cuboxi2Recently, I got a grip to a Cubox-i4Pro. It is a mini computer with low power demand and quite a few interfaces that can be useful for all kinds of things. Also, it has enough computing power to be interesting for a wide variety of applications.

In contrast to other development boards like the Raspberry Pi, the Cuboxi comes in a closed case and, thus, does not offer a set of hardware interfaces for arbitrary maker projects. It comes, however, in a neat black case that is ready to be put into your living room next to your other (set-top) box.


Let us start with a view on the different sides of this tiny little box:

As you might have guessed from the grid lines on the images the dimensions of the Cubox-i are only 2″ x 2″ x 2″.


An overview of the technical specifications is given in the following and shows in a plain table what the smallest and the biggest model of the Cubox-i offer. The following table is actually just a copy of the overview table given on the manufacturer’s website:

Cubox-i1 Cubox-i4Pro
Chipset i.MX6 Solo i.MX6 Quad
Core count 1 @ 1 GHz 4 @ 1 GHz
Memory size 512MByte DDR3 2GByte DDR3
Memory Config 32 bit @ 800Mbps 64 bit @ 1066Mbps
3D GPU GC880 GC2000
3D GPU Type OpenGL/ES 1.1/2.0 OpenGL/ES 1.1/2.0,OpenCL 1.1E
HW Video Dec/Enc Multi Format Multi Format
HDMI 1080p 1.4, 3D support 1.4, 3D support
Ethernet 10/100 Mbps 10/100/1000 Mbps (*)
USB 2.0 Host 2 x Hosts 2x Hosts
WiFi 11n/BlueTooth no yes
Micro SD Interface yes yes
eSata II 3Gbps no yes
RTC With Backup Battery no yes
Optical S/PDIFAudio Out yes yes
Micro USB to RS-232 no yes
InfraRed for Remote Control Receiver Receiver and Transmitter

First Use

There is a bunch of different operating system images available for the Cubox-i. Zou can find an overview about these images in the Cubox-i wiki. To begin with, I decided to take a closer look at the Open Embedded Linux Entertainment Center (OpenELEC), whose official website can be found here.

Getting things to work was as easy as copying the image to the micro sd card and plugging power to the Cubox-i. I used an old Microsoft X-Box remote control that I happened to find in one of my cabinets. The remote control was recognized without any configuration and I was able to configure XBMC with it.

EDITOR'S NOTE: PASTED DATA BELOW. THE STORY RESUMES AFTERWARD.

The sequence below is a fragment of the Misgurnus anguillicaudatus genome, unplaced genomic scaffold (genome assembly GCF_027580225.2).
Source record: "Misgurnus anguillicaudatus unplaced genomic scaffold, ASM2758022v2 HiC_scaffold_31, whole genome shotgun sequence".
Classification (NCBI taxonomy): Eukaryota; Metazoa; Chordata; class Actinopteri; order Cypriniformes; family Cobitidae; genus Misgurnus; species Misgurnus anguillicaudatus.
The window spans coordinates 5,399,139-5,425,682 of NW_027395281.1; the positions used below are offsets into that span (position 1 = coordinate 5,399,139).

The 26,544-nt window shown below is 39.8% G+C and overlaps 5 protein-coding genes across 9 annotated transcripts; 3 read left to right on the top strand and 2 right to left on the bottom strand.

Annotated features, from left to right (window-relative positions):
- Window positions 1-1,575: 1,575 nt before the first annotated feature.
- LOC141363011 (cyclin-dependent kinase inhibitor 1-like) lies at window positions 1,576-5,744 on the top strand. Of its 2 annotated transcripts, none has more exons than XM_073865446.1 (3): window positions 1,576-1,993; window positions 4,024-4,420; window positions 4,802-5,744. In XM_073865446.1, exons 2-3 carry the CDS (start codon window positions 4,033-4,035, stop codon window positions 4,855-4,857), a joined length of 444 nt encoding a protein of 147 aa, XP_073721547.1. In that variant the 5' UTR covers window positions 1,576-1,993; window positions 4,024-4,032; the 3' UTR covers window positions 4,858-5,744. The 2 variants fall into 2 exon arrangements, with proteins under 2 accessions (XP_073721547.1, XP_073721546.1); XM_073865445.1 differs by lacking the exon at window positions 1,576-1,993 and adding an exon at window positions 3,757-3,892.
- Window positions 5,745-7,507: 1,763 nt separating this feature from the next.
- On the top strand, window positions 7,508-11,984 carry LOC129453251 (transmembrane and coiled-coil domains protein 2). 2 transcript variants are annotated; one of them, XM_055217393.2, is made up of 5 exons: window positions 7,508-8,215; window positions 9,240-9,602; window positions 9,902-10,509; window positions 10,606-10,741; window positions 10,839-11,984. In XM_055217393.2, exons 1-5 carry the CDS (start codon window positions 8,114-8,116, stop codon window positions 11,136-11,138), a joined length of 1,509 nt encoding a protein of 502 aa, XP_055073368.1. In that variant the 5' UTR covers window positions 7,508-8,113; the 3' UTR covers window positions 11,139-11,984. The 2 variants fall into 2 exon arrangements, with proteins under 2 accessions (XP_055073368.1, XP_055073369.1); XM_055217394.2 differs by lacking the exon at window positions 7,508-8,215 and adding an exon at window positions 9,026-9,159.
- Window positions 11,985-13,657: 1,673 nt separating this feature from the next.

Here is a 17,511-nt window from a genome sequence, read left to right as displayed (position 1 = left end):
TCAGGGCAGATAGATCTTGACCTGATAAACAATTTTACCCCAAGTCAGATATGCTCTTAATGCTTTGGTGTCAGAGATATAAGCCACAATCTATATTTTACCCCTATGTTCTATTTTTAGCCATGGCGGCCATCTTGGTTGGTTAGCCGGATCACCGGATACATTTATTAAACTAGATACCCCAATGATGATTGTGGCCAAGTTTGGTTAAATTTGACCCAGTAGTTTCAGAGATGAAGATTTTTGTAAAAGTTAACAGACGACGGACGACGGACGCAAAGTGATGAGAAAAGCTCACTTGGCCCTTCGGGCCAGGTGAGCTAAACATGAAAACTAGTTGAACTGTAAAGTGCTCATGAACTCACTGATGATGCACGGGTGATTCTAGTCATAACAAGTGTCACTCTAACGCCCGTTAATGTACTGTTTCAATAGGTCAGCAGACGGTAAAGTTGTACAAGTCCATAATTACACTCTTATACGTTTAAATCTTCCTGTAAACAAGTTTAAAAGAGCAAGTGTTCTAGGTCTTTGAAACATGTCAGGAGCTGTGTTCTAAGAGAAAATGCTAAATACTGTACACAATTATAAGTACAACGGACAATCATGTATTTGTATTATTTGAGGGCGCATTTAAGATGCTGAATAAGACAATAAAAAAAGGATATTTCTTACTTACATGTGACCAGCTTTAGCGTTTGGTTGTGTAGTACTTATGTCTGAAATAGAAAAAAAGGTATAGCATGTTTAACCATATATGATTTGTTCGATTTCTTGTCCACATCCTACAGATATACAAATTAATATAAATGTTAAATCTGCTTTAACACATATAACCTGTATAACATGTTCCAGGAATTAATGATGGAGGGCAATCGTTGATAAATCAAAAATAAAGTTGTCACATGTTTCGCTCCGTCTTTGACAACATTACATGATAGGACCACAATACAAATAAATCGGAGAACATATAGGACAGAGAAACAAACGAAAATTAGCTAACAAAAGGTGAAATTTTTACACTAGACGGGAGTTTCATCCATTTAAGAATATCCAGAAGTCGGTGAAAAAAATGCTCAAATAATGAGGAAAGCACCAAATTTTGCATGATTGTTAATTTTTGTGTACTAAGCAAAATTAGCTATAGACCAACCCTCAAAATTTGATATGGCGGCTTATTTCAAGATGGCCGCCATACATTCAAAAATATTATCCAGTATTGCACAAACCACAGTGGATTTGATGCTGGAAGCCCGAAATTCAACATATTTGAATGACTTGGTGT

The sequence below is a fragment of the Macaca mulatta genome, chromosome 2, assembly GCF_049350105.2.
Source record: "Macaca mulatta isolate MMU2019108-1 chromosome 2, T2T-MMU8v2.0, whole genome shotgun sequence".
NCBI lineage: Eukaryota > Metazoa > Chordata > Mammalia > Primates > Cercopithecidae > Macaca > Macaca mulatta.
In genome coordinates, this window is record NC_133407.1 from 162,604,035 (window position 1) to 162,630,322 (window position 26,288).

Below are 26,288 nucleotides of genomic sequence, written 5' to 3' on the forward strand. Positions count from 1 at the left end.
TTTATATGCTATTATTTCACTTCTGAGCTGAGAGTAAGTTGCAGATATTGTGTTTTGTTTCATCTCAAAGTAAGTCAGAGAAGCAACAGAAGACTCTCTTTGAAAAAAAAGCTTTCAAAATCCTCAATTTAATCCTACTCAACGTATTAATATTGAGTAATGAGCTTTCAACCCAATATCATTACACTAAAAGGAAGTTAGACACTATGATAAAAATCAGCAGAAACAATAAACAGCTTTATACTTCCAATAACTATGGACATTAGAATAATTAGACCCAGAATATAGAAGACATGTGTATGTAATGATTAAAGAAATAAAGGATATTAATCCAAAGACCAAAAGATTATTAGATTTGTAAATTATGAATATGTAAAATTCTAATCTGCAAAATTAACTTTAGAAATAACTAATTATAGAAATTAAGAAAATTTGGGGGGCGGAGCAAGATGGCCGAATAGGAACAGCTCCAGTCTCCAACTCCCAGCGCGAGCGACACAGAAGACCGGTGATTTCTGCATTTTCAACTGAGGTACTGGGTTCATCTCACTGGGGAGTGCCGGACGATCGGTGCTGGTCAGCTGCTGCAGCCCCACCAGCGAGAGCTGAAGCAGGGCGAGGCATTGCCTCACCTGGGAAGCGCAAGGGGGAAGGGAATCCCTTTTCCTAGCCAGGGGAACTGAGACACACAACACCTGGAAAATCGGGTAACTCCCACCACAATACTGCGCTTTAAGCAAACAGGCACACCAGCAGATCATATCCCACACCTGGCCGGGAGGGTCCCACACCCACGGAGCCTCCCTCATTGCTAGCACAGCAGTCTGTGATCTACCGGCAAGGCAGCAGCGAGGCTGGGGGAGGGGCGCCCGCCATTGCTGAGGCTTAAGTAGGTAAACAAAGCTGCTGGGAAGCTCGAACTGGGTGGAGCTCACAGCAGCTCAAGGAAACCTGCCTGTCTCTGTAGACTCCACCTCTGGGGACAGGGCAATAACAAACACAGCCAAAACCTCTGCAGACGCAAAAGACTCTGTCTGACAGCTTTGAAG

Emulation on the Cubox-i4

So far, I did not have detailed look at the possibilities of the Cubox-i regarding emulators and their performance. With a However, with a Debian distribution and working drivers it might be possible that some of the emulators, that are part of the RetroPie Project, can be used on the Cubox-i.

Plans are to test which of the components of the RetroPie-Setup Script can be used on the Cubox-i. If this turns out to be successful to a certain extend, the RetroPie-Setup Scriot could be adapted to also support the Cubox-i.

Conclusion and Outlook

This concludes the brief glance at the Cubox-i4. This tiny little box certainly is an interesting platform for everyone who is looking for a homemade XBMC-based media center. The Cubox-i comes in a closed case and, thus, does not offer the possibilities attach any kind of hardware to realize arbitrary maker projects. It seems to have enough computing power to be interesting as a gaming station and it still has to be looked at the possibilities of using the RetroPie-Setup Script on the Cubox-i.

This is a brief article. Do you have any related questions or comments? Feel free to post these below!